No tomfoolery, and this mom really means it

Are We There Yet?

Lori Clinch

Parents use many creative ways to discipline their little dears. There are the spankers, the time-outers and the soft-spoken damsels who like to lean over and ask the little guy who just pulled down the knickknack shelf, “What better choices could we have made here, Johnny?”

I have found that I always suffer more than the kids with any form of punishment that I hand out. It’s like the old adage says, “This is going to hurt me a lot more than it’s going to hurt you.”

If things worked like I wanted them to, I’d be able to eliminate arguments over bathroom rights, front-seat battles and the ever-loving dinner table brawl with a firm look and one simple, “and I mean it.”

But my children don’t take me seriously unless I scream. I have to shout from the rooftops, make the trusses rumble, and if I chastise effectively, I can be heard as far away as Montana.

Not that I like to scream, mind you. Even though I do mean it when I say I mean it, the kids don’t really think I mean it unless I’m screaming and it gives me a sore throat.

See how I suffer?

I was keeping all of this in mind the other night when we had planned to have guests for dinner. With good and decent people at our home, I knew screaming would not be an option and that time-outs would not only be a good way to keep my brood under control, they might also be pain-free for me.

I gathered my boys around me. “We’re having company tonight, so you all need to be on your best behavior. We’ll need no commentary from the bathroom, we don’t need to rehash your brother’s flu and above all else, there’s to be no tomfoolery.”

The kids hate it when I limit their tomfoolery.

I lectured in a stern and determined manner. I gave orders, outlined consequences and told the children, “Under no circumstances is this family to come to blows. We need to make these people think that you are disciplined.” Then I added with a touch of firmness, “and I mean it.”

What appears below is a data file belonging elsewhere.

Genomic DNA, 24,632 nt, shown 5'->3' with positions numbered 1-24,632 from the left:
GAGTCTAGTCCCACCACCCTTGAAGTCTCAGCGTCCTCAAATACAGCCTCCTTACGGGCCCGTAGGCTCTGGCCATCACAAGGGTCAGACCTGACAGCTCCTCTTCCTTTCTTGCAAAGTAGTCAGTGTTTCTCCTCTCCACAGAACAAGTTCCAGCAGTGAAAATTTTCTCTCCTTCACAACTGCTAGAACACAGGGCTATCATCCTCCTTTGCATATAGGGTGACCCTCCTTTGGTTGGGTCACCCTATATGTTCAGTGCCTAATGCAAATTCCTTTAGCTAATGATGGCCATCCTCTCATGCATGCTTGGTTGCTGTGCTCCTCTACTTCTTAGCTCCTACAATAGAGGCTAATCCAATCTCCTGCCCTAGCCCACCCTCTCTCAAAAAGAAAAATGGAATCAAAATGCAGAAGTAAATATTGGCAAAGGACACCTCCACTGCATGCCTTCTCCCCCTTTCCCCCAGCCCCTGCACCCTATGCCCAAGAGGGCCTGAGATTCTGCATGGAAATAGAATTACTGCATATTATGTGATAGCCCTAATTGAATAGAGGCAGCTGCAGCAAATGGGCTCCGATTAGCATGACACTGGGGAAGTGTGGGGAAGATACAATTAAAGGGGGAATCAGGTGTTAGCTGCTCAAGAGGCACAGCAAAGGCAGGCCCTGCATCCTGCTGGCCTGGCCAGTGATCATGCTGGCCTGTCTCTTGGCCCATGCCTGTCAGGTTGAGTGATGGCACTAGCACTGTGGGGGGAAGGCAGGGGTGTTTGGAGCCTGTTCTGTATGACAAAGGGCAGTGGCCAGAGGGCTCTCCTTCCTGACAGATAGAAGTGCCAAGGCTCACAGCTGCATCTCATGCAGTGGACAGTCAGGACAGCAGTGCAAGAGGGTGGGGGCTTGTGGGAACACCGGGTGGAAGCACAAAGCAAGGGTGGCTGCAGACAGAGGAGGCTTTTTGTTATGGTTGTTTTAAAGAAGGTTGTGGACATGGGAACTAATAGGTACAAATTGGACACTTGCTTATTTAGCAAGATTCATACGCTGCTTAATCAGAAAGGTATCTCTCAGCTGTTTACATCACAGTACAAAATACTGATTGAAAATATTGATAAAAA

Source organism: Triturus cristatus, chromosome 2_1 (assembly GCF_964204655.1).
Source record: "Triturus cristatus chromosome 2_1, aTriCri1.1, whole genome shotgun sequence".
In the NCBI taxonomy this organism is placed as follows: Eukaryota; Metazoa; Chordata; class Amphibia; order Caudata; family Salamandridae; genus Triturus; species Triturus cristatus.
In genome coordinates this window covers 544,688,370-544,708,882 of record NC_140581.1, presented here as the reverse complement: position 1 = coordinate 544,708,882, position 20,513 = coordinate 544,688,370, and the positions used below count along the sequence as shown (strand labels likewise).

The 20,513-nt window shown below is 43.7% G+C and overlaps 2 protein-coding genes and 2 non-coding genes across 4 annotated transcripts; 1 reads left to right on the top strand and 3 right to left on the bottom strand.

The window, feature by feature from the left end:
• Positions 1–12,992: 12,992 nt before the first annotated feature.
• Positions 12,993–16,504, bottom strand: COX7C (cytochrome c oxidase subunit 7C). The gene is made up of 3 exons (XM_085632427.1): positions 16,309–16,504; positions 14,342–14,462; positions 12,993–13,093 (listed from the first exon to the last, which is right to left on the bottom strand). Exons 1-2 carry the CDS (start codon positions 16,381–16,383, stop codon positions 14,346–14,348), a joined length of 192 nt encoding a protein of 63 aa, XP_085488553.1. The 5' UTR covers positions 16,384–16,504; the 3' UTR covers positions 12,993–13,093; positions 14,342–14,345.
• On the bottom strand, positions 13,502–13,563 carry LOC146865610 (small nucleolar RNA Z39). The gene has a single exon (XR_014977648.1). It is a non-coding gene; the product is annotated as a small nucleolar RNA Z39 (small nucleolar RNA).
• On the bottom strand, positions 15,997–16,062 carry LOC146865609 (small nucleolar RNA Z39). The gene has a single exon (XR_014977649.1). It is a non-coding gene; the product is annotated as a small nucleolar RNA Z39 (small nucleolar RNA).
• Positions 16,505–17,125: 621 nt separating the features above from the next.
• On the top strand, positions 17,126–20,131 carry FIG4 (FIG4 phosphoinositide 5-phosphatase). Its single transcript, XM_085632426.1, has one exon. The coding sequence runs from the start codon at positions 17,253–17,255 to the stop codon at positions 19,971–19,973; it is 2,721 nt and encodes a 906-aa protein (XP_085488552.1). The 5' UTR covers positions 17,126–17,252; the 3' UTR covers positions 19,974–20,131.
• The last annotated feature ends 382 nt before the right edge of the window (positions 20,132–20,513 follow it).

Things went well for the first course or two. The children visited nicely, kept hands to themselves and one of the boys even complimented my pasta.

Then the little dears finished their meals, cleared their plates and just like the little angels they can be, they vacated the area.

I was so proud.

The adult conversation was somewhere between the high cost of energy and probability that black currants may thwart memory loss, when the first blood-curdling scream could be heard coming from the basement. A weaker mother would have dropped her noodle then and there and broken into a dead run.

But I, as a seasoned parent, simply blew on my spaghetti and took another bite. I suppose I thought that if I could pretend the scream hadn’t occurred, others could be convinced. But it was only seconds before the next scream took place, making it evident to all that the fight had escalated.

“I’m sure they’re just re-enacting something they’ve seen on PBS,” I said with a forced smile, and then I excused myself and left the room.

“You boys are not being nice,” I whispered to the little whippersnappers as I showed them to their corners. “Now I want you to sit here and not make a peep.” Then I pointed at the big clock on the shelf, told them they each got 10 minutes to think about their actions, and I walked away. I took a moment to calm my nerves, smooth my disposition, and then I returned to the dinner party as if I’d simply stepped out to spritz my hair.

Several minutes passed and the conversation in the kitchen had come to a lull. When the men began to discuss sports, my mind started to wander. I thought about grocery lists, stock options and whether my new nail hardener was doing the trick. Just then, one of my little darlings bellowed from his corner, “Six minutes of time out left to go!” Then he paused for effect before he added, “and all is well!”

Moments later another kid updated his brother’s announcement with “Five minutes left to go,” and again followed it with the proverbial “and all’s well!”

The guests turned to look at me and naturally, they all snickered. It wasn’t until I walked around the corner and hollered, “Now that’s enough!” that the kids piped down.

It would have been nice if I could have said it without hollering it, but I hadn’t, and the damage was done. I’m a screamer, and now that the word was out, I roared loud enough to rattle the trusses with an angry, “And I mean it!’’

I suffer so.

Lori Clinch is the mother of four sons and the author of the book “Are We There Yet?” Her e-mail address is clinch@atcjet.net.